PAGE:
Over 1,100 miners at Warrior Met Coal in Alabama have been on strike for nearly ten weeks demanding better pay and benefits. The workers, who are represented by the United Mine Workers of America (UMWA), accepted significant cuts to pay and benefits six years ago to save the mine from bankruptcy. “They told us, ‘We’re in bankruptcy. If y’all can help us out, five years from now we’ll get you back,’” UMWA miner Shane Olmstead said. Despite profits of $288.6 million in 2019, Warrior Met has reneged on its promise and demanded even greater concessions from the miners.
“Nobody in their right mind ever wants to strike,” UMWA President Cecil Roberts said. “But sometimes the company’s actions and disregard for the welfare of workers and their families forces a strike. This is one of those times.”
In addition to risking their financial well-being, the striking workers are putting their lives on the line. UMWA has reported multiple instances of violence targeted at workers on the picket line, including Warrior Met personnel driving their cars into striking miners. Nearly a dozen striking workers were arrested while a group of 300 miners and Roberts blocked a Warrior Met mine to stop scabs from getting in. And without the regular unionized workforce operating the facilities, Warrior Met mines are leaking pollution into nearby creeks, leaving the water black and thick with wastewater runoff.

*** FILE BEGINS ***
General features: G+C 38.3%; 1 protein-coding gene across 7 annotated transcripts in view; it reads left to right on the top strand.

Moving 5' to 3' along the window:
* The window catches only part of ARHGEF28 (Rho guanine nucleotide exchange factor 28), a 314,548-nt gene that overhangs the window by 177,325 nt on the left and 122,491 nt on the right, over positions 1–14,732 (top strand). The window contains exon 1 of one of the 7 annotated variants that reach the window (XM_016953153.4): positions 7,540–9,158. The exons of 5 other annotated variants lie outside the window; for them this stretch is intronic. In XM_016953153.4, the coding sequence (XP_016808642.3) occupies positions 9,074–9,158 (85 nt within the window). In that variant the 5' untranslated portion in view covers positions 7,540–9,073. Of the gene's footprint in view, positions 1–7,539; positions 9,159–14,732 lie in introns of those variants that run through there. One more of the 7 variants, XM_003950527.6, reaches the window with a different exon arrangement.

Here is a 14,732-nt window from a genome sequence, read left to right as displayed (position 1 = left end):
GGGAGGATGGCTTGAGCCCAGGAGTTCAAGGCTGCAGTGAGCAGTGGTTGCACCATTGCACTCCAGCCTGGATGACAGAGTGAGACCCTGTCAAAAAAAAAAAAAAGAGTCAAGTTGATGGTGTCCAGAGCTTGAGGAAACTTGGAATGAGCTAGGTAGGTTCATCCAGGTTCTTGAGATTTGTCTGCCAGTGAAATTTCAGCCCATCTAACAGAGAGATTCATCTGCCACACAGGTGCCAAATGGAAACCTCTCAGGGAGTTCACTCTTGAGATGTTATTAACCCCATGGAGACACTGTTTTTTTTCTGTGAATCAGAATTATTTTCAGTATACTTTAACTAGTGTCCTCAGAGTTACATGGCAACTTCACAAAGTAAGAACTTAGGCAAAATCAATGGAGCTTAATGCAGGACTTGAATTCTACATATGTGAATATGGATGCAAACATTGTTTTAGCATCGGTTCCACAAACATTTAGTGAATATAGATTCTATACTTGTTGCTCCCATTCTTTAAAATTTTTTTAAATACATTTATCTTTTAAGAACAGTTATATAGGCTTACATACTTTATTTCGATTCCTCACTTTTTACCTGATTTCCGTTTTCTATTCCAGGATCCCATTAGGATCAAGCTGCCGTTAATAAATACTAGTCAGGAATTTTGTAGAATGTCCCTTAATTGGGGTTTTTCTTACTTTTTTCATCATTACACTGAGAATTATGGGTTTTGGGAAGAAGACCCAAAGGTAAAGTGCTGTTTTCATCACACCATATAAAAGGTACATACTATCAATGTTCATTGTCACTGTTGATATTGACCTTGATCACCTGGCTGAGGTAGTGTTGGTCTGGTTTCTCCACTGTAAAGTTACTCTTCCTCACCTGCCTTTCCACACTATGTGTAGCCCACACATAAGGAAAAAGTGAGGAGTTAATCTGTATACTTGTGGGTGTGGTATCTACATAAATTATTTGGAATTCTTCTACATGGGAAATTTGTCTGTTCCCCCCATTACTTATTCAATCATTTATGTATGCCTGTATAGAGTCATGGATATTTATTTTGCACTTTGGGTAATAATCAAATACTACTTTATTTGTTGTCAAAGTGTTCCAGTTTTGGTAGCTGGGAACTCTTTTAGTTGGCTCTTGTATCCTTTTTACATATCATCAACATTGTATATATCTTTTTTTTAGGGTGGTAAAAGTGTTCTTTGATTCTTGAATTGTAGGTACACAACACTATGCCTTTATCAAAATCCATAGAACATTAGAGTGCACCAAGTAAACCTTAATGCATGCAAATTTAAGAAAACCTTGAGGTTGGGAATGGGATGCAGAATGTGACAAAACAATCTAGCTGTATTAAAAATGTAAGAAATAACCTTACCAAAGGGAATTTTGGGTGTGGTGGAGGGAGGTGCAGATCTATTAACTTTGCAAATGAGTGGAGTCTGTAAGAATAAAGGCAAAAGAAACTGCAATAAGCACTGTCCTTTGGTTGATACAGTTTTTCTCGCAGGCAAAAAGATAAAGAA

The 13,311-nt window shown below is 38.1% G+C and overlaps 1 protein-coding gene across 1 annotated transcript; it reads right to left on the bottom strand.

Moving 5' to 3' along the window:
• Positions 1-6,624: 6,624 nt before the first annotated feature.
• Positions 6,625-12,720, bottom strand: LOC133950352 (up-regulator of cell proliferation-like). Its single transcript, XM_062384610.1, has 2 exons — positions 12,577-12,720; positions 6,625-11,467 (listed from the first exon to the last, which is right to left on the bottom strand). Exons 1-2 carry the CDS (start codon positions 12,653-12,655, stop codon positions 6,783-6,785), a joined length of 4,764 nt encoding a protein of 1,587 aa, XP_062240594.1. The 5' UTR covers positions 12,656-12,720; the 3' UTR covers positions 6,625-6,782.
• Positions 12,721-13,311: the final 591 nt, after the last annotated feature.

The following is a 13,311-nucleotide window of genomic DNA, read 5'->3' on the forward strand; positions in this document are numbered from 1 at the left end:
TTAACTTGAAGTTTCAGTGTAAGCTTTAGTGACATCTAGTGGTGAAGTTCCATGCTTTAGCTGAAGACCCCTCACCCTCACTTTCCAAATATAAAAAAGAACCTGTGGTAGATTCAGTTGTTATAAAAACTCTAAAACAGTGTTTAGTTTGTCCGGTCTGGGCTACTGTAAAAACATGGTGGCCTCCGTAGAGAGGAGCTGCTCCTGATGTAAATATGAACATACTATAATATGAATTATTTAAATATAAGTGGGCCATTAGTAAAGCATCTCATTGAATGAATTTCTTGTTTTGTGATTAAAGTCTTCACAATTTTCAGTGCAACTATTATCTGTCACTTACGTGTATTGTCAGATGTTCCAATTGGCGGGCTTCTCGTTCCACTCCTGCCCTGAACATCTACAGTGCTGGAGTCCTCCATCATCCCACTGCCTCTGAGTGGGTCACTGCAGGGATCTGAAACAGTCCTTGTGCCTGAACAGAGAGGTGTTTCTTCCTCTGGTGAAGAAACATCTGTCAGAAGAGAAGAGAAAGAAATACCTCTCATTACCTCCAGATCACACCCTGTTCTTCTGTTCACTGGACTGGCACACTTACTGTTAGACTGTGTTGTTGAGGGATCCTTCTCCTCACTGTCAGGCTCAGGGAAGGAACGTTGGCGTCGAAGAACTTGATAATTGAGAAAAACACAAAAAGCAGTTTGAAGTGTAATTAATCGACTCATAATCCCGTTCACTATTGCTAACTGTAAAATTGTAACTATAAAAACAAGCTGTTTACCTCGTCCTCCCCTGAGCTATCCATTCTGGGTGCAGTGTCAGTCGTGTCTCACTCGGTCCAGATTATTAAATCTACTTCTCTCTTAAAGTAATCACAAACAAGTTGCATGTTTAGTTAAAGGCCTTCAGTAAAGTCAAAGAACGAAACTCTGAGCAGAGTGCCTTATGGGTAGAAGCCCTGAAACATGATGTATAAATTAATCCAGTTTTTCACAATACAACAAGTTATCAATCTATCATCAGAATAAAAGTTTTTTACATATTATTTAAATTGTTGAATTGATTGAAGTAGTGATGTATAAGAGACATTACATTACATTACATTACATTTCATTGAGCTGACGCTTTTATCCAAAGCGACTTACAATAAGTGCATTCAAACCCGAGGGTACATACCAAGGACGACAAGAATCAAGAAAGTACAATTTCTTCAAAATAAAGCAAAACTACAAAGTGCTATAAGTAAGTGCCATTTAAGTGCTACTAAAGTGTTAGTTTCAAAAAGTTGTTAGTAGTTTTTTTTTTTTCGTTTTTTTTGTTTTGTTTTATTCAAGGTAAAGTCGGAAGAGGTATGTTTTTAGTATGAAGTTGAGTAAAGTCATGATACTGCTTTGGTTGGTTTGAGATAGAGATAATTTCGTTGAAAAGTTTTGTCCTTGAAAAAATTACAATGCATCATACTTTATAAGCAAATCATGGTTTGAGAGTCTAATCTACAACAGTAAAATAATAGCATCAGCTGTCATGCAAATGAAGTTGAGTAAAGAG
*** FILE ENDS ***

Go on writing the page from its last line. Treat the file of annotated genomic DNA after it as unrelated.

Violence, surveillance, and harassment on the picket line is not deterring the striking workers. They rejected a tentative offer from Warrior Met that included a raise of just $1.50 an hour over five years, opting to continue their strike. “If somebody saved your life, it would seem like to me you would be indebted to them. And us as union workers, we saved Warrior Met,” said UMWA miner Moses. “So it would seem like, to me, that it should be a no-brainer.”
As another worker put it, “We want the world to know that we want a fair and just contract. And we got to do whatever we got to do to make that happen.”
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